There are no secrets: Content is everything

By Dave Haygarth   December 15, 2011  
I don't know how many times and in how many ways I need to say this, but Google is not here for you - the content-creator. It is here for the person performing the search. As soon as you grasp this you will see how easy ... and how hard, Google's job is. It's easy because it just needs to work out what content is relevant to the search that this person is making.  It's hard, because Google needs to pick its way through all the people who are trying to outsmart it with trickery or black hat techniques. We so often say that content is king and that the job of your website is to deliver and present that content in the kind of way the Google can understand. If you're obsessed about how Google  ranks you because of your URL content, your page load speed, your meta values, then ... okay - good luck to you.  But wouldn't this all be time better spent on focusing on creating better, more interesting, more valuable content for your website??  I really think so. Matt Cutts does, too.https://www.youtube.com/watch?v=0JD55e5h5JM450 of the best quality PhD students employed by Google are persistently trying to make Googlebot smarter. Are you more clever than them?

Google Buzz – a powerful new move from the search giants

By Dave Haygarth   February 10, 2010  
Google Buzz is possibly the most long overdue movement from Google that one could imagine. People (myself included) spend a good deal of their time sitting looking email... increasingly more on web based mail clients. To add social networking / status updates / microblogging / call-it-what-you-will to the main hub of your online experience is at best, genius, or at worst, blaringly obvious. Still - that's the beneft of hindsight...

Google to index Twitter tweets

By Dave Haygarth   October 21, 2009  
Search giant Google has just announced on their blog they have reached a deal with Twitter to include Twitter tweets in search results. Given this new type of information and its value to search, we are very excited to announce that we have reached an agreement with Twitter to include their updates in our search results. We believe that our search results and user experience will greatly benefit from the inclusion of this up-to-the-minute data, and we look forward to having a product that showcases how tweets can make search better in the coming months. That way, the next time you search for something that can be aided by a real-time observation, say, snow conditions at your favorite ski resort, you’ll find tweets from other users who are there and sharing the latest and greatest information. This means a great deal for the online marketing industry in so many ways. "#Hashtags" that were once Twitter trends now have become very real to non Twitter users. What people have previously said about your brand on blogs and forums is now joined by the inexpliccably huge volume of tweets. Twitter's power is now vastly increased - and so is Google's, once more.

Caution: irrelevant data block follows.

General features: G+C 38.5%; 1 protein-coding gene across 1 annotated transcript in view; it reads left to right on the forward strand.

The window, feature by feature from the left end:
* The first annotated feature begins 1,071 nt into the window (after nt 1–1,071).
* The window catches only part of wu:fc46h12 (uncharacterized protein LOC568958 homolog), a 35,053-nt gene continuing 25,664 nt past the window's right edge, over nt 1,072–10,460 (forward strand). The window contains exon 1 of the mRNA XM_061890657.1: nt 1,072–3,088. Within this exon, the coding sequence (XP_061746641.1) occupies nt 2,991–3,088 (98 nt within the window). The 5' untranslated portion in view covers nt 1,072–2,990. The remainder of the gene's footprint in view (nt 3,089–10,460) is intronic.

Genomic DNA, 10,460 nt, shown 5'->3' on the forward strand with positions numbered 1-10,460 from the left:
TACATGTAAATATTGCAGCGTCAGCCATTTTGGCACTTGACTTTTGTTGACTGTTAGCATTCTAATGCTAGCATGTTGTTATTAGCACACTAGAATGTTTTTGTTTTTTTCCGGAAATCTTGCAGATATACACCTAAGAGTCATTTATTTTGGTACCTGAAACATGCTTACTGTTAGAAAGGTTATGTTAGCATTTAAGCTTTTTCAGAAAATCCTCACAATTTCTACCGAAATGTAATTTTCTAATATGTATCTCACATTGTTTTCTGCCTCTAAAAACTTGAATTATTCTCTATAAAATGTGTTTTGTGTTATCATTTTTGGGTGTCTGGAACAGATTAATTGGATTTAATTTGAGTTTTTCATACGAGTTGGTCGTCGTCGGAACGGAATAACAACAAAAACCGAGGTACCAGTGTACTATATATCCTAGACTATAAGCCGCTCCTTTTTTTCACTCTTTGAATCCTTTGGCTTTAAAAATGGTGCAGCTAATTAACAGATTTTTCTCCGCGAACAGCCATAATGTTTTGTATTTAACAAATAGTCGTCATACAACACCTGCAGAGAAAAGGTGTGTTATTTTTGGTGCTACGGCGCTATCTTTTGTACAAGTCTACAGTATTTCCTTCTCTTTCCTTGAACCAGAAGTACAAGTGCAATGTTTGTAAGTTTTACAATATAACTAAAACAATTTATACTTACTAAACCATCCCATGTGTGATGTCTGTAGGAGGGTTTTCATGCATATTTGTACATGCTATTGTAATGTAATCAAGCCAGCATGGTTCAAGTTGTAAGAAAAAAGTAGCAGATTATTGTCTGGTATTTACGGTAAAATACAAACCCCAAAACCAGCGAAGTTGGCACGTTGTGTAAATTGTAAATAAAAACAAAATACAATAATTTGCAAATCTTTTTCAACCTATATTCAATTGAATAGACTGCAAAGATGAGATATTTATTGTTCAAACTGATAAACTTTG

Google gets set to wave goodbye to Twitter

By Dave Haygarth   May 29, 2009  
With lots of inevtbable talk of Google's interest in buying Twitter recently, the recent announcement of Google Wave somehow caught me by surprise.  Google have for some time needed to get their hands on the likes of Facebook and Twitter and other such platforms, but Wave seems to be just the unique approach you'd expect from Google.A very thorough guide can be found here on the Mashable site.In Google's own words: A wave is equal parts conversation and document. People can communicate and work together with richly formatted text, photos, videos, maps, and more.A wave is shared. Any participant can reply anywhere in the message, edit the content and add participants at any point in the process. Then playback lets anyone rewind the wave to see who said what and when.Here's how it works: In Google Wave you create a wave and add people to it. Everyone on your wave can use richly formatted text, photos, gadgets, and even feeds from other sources on the web. They can insert a reply or edit the wave directly. It's concurrent rich-text editing, where you see on your screen nearly instantly what your fellow collaborators are typing in your wave. That means Google Wave is just as well suited for quick messages as for persistent content — it allows for both collaboration and communication. You can also use "playback" to rewind the wave and see how it evolved. If you have 1 hr 20 mins, you can find out much, much more by watching the video belowSo sign up to be alerted when it is launched here

The power of Google Local

By Dave Haygarth   March 12, 2009  
I'm tempted to think that this is down to someone putting all their eggs in one basket, but it's a very sad tale nevertheless.You'll have seen for some searches - predominantly ones involving a town name and a service - that Google Local listings have changed recently.  Google used to display three local results with a link to more, but their research told them that people weren't sure what those results were.When Google changed the display to showing ten local results recently,  and significantly changed the way they 'counted' local results, some people took a hit. And when your business model relies on more than 90% of your custom coming from Google searches, then things can turn very sour, very quickly.